ICS179, Algorithms for Reasoning and Learning in Probabilistic and Deterministic Graphical Models, Spring 2010 
grades  home work  lecture notes projects 
Course Goals:
Graphical models have become the primary approach for automated reasoning which evolved around two distinct ways of representing knowledge. The first is using hard and soft constraints. For example, a hard constraint might be, “a student cannot enroll in two courses if they meet at the same time,” and a soft constraint might be, “a student prefers that his first class on Monday will be after 10 am.” The second way of representing knowledge is probabilistic, recognizing that knowledge involves uncertainty. An example of a probabilistic information would be, “if a student has a solid math background, he or she is likely (but not certain) to do well in computer science classes.” Many reallife applications involve both types of information. The class will focus on graphical models, such as constraint networks, Bayesian networks and Markov networks that have become a central paradigm for knowledge representation and reasoning in Artificial Intelligence and general computer science. These models are used in numerous applications in industrial and engineering tasks, such as scheduling, planning, diagnosis and prediction, design, hardware and software verification, and in bioinformatics applications. The primary tasks can be formalized as constraint satisfaction and satisfiability, combinatorial optimization and likelihood queries. While it is well known that computing an answer to any of the above queries is computationally hard, research during the past three decades has yielded a variety of principles and techniques for mitigating the computational challenge. Methodology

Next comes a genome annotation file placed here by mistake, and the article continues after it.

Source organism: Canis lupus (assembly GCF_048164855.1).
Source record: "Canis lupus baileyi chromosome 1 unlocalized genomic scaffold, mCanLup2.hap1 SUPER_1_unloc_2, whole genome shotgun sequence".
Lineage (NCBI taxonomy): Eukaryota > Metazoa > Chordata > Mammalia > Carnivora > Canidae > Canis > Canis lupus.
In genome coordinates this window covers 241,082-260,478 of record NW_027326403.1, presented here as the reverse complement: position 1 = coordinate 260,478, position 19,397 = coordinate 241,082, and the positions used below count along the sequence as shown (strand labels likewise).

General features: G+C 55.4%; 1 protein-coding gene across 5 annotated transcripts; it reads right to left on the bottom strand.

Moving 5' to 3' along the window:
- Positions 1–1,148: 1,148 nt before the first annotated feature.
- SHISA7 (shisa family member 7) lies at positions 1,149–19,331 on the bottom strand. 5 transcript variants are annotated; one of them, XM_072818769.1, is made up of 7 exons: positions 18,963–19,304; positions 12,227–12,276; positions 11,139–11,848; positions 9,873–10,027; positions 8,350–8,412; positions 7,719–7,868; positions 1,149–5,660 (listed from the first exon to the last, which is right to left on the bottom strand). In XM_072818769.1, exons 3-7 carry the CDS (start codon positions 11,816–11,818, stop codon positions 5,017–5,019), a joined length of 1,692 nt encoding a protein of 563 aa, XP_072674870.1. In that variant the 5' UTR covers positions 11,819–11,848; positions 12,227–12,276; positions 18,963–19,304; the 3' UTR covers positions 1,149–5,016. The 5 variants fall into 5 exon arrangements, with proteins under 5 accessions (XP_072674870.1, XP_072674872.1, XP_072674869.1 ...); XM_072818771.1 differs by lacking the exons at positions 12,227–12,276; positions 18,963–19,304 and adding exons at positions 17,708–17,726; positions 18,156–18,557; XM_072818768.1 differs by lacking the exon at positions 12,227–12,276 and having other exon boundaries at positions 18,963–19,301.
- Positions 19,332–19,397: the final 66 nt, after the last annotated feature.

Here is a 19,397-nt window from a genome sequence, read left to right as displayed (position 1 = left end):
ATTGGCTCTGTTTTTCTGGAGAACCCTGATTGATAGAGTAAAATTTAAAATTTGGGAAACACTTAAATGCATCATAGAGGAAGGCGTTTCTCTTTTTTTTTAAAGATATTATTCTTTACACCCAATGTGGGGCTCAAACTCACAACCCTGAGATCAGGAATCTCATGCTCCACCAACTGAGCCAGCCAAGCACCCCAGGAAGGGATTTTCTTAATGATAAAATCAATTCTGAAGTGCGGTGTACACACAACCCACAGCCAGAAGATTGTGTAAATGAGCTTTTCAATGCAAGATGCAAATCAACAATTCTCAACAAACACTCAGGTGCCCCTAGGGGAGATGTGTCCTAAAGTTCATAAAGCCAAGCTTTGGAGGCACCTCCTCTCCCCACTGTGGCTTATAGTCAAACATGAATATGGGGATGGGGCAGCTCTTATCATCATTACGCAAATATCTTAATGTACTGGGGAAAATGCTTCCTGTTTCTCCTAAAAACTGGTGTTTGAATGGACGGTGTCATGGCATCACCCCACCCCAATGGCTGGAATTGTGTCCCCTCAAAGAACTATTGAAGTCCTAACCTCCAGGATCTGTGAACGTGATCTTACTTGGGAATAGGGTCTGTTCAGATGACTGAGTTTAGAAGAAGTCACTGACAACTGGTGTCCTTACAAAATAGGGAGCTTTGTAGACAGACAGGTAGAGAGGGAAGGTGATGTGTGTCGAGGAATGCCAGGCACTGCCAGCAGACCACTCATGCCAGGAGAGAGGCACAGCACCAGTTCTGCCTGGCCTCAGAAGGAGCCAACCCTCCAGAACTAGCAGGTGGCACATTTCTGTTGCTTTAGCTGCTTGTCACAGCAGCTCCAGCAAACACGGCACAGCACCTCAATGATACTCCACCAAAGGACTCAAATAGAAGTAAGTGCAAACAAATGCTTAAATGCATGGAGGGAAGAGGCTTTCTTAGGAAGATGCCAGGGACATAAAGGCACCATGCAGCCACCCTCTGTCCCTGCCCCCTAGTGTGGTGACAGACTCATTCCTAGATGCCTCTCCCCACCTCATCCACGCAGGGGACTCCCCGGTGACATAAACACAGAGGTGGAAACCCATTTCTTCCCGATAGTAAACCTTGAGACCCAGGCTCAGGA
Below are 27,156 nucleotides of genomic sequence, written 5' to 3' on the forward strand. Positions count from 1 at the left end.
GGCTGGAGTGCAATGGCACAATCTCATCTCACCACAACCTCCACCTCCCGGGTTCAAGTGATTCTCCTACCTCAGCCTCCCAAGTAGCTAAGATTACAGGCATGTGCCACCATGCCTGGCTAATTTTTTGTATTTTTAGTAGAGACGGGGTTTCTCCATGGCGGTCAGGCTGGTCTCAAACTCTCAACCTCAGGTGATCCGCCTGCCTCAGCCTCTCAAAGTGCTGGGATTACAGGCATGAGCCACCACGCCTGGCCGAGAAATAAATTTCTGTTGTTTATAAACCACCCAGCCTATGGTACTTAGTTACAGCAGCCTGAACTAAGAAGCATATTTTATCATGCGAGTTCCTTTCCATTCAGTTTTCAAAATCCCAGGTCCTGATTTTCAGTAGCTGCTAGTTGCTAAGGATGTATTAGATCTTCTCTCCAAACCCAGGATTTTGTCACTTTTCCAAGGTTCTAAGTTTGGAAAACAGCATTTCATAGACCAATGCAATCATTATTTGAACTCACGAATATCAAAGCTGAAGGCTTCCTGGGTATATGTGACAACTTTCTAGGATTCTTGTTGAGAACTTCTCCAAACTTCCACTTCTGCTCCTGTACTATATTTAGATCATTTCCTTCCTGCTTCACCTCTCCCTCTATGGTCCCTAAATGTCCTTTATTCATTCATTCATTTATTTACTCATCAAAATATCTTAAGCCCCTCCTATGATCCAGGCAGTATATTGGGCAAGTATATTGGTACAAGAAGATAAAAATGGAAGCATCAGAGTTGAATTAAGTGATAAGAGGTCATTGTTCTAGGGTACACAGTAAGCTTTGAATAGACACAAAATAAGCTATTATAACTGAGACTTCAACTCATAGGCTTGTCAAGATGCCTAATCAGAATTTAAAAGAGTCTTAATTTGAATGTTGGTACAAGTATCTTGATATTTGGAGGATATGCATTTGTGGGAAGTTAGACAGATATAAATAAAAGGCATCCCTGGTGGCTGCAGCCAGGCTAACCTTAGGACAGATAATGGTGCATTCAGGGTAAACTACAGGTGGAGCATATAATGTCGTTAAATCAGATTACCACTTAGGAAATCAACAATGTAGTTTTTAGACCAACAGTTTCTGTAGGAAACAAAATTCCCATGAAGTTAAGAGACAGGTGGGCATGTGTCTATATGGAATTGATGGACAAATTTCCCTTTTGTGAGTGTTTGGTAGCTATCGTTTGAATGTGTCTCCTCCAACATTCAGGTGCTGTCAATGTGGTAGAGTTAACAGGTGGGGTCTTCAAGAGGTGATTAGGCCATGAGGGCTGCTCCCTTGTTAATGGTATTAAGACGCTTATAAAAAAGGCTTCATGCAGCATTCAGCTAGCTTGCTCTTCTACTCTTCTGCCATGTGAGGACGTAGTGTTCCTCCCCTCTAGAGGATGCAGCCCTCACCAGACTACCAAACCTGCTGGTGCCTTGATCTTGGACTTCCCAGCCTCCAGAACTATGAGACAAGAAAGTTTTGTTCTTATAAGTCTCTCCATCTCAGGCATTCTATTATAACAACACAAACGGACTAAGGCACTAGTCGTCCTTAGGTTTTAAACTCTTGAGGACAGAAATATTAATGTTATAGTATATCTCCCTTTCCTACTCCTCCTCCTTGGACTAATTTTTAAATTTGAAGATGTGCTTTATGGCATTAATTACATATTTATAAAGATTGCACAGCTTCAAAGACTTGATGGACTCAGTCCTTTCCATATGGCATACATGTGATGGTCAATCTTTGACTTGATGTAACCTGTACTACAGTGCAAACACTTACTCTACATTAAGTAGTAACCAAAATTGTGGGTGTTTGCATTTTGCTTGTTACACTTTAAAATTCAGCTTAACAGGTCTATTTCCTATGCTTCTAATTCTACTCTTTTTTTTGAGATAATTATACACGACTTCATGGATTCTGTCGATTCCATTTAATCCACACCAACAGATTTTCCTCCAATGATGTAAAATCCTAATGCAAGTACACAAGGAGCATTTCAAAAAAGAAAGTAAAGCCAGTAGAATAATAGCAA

In this class I will teach the algorithmic principles that allow reasoning and learning for graphical models. We will study how those principles can address the complexity of solving problems within this framework, even though all are NPhard. Students will also be exposed to the primary software developed in the community. This includes state of the art software for satisfiability and constraint satisfaction, counting and likelihood queries as well as constraint optimization. We will draw examples and engage in modeling in some applications including bioinformatics and planning. Text books and class notes
Requirements
Grading:
Homeworks: 65%
Project: 35% Outline:
Schedule: